OLYMPIC beach volleyballer Tamsin Hinchley admits she may not be the most rational person when competing.
What athlete was rational when it came to elite competition?
The focus is on doing what it takes to win and make it to the top, pushing through pain.
But an ankle reconstruction has forced Hinchley to slow down and really take time to make her next sporting move.
The 33-year-old says she is learning to be patient and enjoy the uncertainty.
While she would love to be on the sand in Rio, Hinchley said there were still a lot of other factors to consider before another Olympic bid.
“I’m not going to worry about it yet. I need to get fit and strong again before making a decision,” Hinchley said.
“I do miss it, but I’ll play it by ear.
“Beach volleyball is different in that you need the right partner, and that can depend on timing, to play.
“I’ll worry about it later.”
Hinchley, who hails from Napoleons, sustained a 14-centimetre tear in her tibial tendon in her left foot while contesting a national tour event in St Kilda in February.
The tournament physiotherapist strapped her up after the initial assessment, and Hinchley continued playing three days and six matches to finish third.
Scans later revealed the extent of the injury – Hinchley had surgery, was on crutches for almost eight weeks and has spent the best part of the past month walking without the aids.
“It was tough. It was the last tournament of the summer and I pushed myself to continue,” Hinchley said.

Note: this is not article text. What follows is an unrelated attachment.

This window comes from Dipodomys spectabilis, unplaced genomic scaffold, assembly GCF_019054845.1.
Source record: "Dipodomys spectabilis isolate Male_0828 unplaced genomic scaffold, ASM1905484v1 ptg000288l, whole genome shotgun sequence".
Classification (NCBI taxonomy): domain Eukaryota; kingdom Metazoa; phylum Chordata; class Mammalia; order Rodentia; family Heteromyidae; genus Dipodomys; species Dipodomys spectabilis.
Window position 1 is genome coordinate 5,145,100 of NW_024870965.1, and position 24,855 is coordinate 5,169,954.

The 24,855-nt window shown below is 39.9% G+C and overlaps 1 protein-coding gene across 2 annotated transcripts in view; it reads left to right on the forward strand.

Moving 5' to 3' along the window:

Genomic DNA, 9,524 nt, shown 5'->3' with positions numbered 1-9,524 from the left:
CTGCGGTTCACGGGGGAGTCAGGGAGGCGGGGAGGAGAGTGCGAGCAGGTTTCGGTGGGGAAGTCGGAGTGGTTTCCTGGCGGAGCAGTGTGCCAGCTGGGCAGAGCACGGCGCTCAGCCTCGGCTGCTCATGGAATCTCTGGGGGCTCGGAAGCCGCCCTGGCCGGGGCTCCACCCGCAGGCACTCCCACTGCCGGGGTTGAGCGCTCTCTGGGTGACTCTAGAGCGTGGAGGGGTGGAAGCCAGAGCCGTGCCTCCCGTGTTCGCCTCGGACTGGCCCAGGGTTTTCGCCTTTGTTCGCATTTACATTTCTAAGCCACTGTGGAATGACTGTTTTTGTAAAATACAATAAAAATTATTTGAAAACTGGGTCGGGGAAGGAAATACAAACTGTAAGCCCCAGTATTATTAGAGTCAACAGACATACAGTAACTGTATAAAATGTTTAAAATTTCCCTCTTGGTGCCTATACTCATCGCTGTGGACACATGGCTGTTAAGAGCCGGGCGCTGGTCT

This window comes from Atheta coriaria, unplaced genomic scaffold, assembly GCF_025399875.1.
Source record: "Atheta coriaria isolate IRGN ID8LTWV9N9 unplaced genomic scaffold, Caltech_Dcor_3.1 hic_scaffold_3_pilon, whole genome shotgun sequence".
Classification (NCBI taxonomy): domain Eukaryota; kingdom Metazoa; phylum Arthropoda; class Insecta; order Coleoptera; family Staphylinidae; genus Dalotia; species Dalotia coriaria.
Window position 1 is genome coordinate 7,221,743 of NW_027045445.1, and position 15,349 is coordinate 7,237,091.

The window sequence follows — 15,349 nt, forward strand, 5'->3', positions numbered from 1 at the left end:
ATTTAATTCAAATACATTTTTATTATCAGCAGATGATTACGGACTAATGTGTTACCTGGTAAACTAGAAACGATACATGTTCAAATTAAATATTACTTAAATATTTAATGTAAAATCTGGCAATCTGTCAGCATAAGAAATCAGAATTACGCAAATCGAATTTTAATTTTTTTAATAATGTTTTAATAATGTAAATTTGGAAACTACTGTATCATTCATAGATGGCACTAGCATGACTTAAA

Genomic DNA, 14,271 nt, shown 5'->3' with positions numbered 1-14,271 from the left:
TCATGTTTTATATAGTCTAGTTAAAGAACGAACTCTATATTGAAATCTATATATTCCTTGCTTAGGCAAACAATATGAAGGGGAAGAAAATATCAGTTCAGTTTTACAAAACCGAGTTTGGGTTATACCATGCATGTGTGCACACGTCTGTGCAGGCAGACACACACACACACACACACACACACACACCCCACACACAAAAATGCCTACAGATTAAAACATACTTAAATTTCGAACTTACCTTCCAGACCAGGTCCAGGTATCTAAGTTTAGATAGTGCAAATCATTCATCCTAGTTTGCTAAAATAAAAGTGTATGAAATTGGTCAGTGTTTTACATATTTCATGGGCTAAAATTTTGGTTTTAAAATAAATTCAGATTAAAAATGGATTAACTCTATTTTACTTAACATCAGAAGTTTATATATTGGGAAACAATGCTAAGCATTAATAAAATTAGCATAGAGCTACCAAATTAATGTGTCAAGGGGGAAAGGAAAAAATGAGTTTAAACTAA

“That’s a mistake when you’re injured, you don’t think properly all the time.
“As long as you’re dealing, you tell yourself to just get through to the end.”
Hinchley can still drive, still cook and still chase about after her three-and-a-half-year-old son Arley.
While sometimes annoyed at her lack of mobility, Arley often checks on his mum to make sure she is all right.
Occasionally, Arley says he has a sore foot too, in sympathy, but always quickly recovers at the suggestion he might need crutches.
Hinchley has thrown herself into coaching volleyball at St Michael’s Grammar School in St Kilda and taking on high school clinics when they crop up, mostly through the Victorian Olympic Council.
The Victorian Institute of Sport has played a big role in Hinchley’s rehabilitation, including tough cycle sessions.
Her focus is on injury prevention and coaching offers a fresh perspective on the sport.
“I love working with kids, they have a lot to offer and improve so quickly,” Hinchley said.
“I feel I’m still in the sport, and there’s no pressure to travel.”